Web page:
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June Sprints 2019

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#41
Preston Pardus

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Easily one of my favorite events all year round, and one I've been looking forward too! It's always a fun time hanging out around town and a fun track that I finally feel like I'm use too now after struggling last year.

 

Race one was pretty intense to say the least.. It was a classic Road America draft race. I made a pretty big, self-inflicted mistake on my end with 2 laps left entering turn 6, while I was riding behind Jim. Tyler pounced on my mistake, and together, we reeled Jim back down. As documented, the kink was pretty eye opening on the last lap. Tyler did an incredible job keeping the car out of the wall.

 

Race two was pretty sketch the first 1/2 of the race! I'm sure everyone else also had their interesting moments while the track was wet on racing slicks because it was an absolute handful. Danny put on, nothing short of a CLINIC in the wet conditions.

 

Big congrats to Tyler on picking up the win, it was really cool to see him win it for Dave! 

 

Here is race one's footage.. I'll edit the post tomorrow morning when I hope to have the feature race uploaded!


 

 


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#42
powerss

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Steve

Always sheered. It's really not related to braking at all. It the vertical loads and oscillation of the chatter bumps. The only other failure I had was at Indy and that is not a tough threshold braking track.

I think a shoulder on the pin would help tremendously. Mine are always broken at the stress riser between the threads and the pin surface.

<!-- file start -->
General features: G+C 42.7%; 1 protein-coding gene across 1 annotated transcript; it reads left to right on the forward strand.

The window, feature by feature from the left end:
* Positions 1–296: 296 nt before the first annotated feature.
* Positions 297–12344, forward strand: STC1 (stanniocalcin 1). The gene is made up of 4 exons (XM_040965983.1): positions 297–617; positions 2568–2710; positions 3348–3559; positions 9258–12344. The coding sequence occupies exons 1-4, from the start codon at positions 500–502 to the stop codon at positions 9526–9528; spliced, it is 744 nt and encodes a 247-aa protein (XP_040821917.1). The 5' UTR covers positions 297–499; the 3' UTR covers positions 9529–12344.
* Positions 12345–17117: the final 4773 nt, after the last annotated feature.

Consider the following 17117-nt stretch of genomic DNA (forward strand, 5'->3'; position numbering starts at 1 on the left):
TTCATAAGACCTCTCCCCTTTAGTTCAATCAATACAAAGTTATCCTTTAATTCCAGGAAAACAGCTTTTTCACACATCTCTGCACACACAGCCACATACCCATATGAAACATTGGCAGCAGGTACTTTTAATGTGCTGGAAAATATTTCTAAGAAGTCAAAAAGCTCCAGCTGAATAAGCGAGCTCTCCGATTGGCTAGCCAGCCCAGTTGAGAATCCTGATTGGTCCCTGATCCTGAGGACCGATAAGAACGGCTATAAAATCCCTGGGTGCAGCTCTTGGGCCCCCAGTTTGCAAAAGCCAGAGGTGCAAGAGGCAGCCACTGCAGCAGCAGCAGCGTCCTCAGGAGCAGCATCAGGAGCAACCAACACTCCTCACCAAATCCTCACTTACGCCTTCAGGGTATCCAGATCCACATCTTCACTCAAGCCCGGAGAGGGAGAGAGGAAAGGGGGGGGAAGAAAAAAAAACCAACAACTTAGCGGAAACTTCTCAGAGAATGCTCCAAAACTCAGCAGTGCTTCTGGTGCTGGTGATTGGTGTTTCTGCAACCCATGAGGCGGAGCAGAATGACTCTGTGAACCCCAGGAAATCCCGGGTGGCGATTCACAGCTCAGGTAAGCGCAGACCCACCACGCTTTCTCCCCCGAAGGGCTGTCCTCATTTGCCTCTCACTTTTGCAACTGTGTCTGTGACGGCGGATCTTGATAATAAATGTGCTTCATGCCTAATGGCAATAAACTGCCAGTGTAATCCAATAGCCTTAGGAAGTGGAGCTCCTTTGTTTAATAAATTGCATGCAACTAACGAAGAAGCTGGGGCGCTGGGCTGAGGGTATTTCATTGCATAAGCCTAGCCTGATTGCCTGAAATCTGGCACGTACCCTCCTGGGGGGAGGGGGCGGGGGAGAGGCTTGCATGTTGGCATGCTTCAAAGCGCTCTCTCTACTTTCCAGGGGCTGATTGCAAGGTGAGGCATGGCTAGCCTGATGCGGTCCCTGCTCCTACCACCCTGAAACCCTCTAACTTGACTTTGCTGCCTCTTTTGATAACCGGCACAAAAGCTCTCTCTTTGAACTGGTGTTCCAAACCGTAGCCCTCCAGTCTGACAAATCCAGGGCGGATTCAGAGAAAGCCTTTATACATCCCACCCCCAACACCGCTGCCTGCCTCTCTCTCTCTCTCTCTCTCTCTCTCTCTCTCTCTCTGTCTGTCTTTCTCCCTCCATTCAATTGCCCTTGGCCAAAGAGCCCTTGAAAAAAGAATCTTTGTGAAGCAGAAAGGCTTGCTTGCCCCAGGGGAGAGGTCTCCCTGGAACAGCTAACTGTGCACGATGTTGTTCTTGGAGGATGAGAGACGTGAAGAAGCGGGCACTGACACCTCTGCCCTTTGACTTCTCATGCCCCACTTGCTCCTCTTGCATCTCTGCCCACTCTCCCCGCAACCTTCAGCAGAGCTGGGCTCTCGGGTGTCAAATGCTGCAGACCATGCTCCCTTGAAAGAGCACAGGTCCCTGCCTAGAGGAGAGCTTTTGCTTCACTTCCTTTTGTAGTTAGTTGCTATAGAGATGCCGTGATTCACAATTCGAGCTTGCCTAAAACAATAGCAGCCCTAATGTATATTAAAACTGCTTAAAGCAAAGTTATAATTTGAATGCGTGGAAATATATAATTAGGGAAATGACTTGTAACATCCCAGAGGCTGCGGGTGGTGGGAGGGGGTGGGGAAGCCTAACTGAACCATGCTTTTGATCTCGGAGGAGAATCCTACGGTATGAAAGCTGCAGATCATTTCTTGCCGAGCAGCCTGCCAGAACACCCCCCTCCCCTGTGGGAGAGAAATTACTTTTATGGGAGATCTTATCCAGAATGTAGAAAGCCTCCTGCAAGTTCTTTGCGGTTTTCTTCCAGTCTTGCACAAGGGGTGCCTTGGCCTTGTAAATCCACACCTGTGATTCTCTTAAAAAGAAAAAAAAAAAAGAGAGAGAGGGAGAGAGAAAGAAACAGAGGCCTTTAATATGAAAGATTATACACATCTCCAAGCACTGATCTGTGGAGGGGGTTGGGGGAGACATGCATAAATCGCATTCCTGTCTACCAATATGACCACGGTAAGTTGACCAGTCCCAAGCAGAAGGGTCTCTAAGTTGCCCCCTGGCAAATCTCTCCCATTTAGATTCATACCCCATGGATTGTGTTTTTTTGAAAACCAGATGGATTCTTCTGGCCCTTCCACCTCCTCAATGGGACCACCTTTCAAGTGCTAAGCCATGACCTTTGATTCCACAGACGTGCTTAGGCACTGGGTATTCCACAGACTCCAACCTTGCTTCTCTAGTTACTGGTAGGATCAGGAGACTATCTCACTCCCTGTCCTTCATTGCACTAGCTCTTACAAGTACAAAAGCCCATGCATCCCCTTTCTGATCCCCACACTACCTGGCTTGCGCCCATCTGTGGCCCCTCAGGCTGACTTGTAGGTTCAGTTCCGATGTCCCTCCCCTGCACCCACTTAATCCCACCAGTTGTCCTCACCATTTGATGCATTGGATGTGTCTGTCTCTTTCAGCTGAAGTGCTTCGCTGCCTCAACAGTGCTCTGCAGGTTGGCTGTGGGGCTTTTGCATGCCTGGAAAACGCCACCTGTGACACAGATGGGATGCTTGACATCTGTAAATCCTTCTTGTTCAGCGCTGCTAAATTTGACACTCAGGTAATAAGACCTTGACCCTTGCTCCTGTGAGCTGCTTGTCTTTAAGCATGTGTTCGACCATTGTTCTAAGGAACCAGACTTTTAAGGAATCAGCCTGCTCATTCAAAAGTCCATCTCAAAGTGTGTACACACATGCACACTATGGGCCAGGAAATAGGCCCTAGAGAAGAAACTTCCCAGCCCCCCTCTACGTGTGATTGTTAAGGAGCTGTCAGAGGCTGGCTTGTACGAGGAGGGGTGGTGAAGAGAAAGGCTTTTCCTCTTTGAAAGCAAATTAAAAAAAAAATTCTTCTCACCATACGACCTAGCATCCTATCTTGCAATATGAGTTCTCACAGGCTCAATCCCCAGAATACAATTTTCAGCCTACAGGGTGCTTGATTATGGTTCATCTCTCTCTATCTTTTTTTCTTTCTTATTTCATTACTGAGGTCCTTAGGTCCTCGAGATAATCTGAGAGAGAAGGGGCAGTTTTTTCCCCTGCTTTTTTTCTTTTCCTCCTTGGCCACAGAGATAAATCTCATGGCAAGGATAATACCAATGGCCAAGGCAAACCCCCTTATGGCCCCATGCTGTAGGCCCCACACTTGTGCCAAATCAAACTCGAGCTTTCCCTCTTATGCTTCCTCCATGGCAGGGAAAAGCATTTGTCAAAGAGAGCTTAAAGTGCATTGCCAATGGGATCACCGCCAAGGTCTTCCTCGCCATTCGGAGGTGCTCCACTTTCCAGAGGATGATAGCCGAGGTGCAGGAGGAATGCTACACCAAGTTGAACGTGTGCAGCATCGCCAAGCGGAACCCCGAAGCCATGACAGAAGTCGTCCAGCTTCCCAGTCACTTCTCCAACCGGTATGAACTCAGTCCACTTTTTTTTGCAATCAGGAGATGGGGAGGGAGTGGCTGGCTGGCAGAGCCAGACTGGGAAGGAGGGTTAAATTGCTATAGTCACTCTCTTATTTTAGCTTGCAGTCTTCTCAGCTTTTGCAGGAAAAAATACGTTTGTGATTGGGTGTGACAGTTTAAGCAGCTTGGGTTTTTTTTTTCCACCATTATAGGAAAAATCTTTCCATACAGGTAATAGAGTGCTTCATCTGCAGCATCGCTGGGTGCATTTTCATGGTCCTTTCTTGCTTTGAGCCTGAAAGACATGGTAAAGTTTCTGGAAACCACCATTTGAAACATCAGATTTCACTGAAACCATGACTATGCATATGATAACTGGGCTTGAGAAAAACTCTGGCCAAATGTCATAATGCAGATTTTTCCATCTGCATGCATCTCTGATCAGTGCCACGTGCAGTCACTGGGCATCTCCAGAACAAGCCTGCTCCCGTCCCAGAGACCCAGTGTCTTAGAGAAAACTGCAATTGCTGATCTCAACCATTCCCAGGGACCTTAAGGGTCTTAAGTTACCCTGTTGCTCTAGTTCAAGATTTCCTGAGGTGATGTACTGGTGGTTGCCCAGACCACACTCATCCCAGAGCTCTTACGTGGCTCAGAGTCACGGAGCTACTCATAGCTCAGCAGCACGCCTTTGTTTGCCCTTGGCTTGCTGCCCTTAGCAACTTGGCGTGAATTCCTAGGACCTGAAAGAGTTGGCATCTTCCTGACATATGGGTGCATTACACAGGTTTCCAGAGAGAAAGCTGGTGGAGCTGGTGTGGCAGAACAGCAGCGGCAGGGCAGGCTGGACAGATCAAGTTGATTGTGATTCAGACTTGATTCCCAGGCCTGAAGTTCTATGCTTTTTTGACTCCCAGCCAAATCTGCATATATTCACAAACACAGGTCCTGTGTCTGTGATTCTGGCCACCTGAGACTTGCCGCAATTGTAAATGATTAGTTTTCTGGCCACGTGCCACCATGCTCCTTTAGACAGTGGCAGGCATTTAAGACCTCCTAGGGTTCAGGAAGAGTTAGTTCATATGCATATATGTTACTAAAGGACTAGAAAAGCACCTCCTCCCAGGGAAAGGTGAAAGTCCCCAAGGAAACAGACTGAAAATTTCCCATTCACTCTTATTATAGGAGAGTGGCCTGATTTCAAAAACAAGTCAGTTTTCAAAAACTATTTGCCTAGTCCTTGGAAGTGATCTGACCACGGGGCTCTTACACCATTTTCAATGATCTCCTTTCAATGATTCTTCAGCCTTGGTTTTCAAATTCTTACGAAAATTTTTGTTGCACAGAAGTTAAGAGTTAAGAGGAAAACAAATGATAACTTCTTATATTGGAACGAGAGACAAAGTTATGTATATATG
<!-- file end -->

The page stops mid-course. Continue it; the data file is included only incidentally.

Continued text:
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#43
tylerbrown

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I check my caliper pins after every single session to see if they have loosened.

 

When I get them new or "redone" from ESR, I loctite the pins, and torque them in with my little allen wrench, so it can't be extremely overtightened... I have had one loosen up by itself, but I just immediately replaced the whole caliper bracket and put a new pin on, thinking the loose pin might have stretched or disformed the threaded hole it threads in, but I have seen three pin shearing failures on ones that were tight when they went out on track. Only ever at Road America, all three sheared in pretty much the same spot, just inside of the threaded hole.

 

One almost caused a big wreck, the other two somehow we finished the sessions with the caliper half on the rear rotors and scraping against the wheel.


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Tyler Brown

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#44
Jim Drago

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 So do they come a bit loose over rumbles, making them more susceptible to sheer loads under braking? I think that’s more likely. I think there are other tracks with threshold braking zones from high speeds but don’t have a reputation for causing this problem so I’m less inclined to think it is from very hard braking alone.

this ^^^^


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#45
lillyweld

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Easily one of my favorite events all year round, and one I've been looking forward too! It's always a fun time hanging out around town and a fun track that I finally feel like I'm use too now after struggling last year.

 

Race one was pretty intense to say the least.. It was a classic Road America draft race. I made a pretty big, self-inflicted mistake on my end with 2 laps left entering turn 6, while I was riding behind Jim. Tyler pounced on my mistake, and together, we reeled Jim back down. As documented, the kink was pretty eye opening on the last lap. Tyler did an incredible job keeping the car out of the wall.

 

Race two was pretty sketch the first 1/2 of the race! I'm sure everyone else also had their interesting moments while the track was wet on racing slicks because it was an absolute handful. Danny put on, nothing short of a CLINIC in the wet conditions.

 

Big congrats to Tyler on picking up the win, it was really cool to see him win it for Dave! 

 

Here is race one's footage.. I'll edit the post tomorrow morning when I hope to have the feature race uploaded!


 

Thanks to everyone for sharing their videos. This is some of the best racing to watch, without exception. Really great stuff from everyone! The videos are also also great for us nubes who are still learning the ropes.


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#46
Preston Pardus

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Race two..


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#47
Steve Scheifler